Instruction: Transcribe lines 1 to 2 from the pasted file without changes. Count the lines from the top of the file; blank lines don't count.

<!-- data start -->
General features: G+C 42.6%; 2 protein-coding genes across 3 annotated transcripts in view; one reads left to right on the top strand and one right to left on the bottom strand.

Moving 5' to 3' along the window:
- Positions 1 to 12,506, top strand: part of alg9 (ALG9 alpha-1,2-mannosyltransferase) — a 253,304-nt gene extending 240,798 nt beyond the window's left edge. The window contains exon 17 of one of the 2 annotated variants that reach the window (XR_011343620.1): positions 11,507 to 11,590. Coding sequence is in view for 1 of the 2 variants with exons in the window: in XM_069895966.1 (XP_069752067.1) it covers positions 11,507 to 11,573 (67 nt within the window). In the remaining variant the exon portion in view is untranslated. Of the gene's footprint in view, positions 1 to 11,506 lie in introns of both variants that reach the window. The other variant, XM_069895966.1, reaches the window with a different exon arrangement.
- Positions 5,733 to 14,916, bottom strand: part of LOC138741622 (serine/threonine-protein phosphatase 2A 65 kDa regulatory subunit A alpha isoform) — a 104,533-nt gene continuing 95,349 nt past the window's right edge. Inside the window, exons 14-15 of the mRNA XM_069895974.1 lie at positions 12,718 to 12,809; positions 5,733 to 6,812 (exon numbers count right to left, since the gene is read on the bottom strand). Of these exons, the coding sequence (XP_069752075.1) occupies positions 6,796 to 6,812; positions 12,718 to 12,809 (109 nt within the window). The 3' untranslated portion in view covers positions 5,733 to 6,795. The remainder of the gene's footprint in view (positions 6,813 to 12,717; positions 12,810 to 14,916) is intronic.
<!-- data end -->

General features: G+C 42.6%; 2 protein-coding genes across 3 annotated transcripts in view; one reads left to right on the top strand and one right to left on the bottom strand.

Moving 5' to 3' along the window: